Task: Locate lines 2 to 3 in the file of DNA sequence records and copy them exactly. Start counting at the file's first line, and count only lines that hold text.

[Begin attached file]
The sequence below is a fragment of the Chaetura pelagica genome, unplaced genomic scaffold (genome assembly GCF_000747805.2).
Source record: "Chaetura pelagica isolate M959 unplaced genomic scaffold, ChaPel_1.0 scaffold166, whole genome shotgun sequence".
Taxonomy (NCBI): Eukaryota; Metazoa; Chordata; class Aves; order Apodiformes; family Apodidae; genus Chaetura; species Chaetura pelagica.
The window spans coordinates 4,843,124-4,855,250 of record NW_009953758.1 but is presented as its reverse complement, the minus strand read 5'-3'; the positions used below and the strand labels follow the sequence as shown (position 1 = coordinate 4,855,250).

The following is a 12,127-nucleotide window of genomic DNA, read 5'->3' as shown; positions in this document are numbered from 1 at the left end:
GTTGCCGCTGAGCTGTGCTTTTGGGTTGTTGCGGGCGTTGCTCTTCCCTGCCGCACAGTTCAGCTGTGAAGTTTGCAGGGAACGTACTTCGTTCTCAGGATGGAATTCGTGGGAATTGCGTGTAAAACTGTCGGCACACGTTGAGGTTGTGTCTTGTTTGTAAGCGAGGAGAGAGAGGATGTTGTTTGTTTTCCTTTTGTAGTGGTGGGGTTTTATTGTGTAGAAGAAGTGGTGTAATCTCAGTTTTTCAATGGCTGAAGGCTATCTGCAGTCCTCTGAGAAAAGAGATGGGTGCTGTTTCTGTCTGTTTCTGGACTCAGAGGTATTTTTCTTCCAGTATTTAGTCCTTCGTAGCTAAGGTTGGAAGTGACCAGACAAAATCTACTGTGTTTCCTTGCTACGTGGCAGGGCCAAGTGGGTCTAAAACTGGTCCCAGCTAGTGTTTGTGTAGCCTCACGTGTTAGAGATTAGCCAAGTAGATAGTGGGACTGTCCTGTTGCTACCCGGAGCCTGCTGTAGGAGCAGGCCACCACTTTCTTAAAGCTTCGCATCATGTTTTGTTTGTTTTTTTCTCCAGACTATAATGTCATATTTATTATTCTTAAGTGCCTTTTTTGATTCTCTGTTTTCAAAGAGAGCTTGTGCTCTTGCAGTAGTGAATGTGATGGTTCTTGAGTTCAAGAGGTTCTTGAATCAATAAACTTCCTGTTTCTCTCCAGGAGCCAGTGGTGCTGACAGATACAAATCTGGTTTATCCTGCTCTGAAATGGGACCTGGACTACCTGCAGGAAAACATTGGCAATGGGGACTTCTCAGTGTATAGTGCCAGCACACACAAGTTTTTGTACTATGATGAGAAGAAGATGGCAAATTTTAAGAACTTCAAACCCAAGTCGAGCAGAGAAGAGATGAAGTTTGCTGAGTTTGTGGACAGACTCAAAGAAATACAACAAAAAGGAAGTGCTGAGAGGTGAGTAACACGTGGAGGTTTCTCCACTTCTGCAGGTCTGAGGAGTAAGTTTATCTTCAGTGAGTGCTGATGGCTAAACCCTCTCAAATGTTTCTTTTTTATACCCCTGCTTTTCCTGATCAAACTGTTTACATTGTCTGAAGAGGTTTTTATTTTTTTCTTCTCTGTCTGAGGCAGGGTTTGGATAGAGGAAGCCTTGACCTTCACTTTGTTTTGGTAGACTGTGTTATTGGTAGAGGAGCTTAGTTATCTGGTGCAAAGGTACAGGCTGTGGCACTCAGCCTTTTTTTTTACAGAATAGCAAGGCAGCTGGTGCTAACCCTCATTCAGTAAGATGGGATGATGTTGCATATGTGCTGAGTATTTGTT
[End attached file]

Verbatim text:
Source record: "Chaetura pelagica isolate M959 unplaced genomic scaffold, ChaPel_1.0 scaffold166, whole genome shotgun sequence".
Taxonomy (NCBI): Eukaryota; Metazoa; Chordata; class Aves; order Apodiformes; family Apodidae; genus Chaetura; species Chaetura pelagica.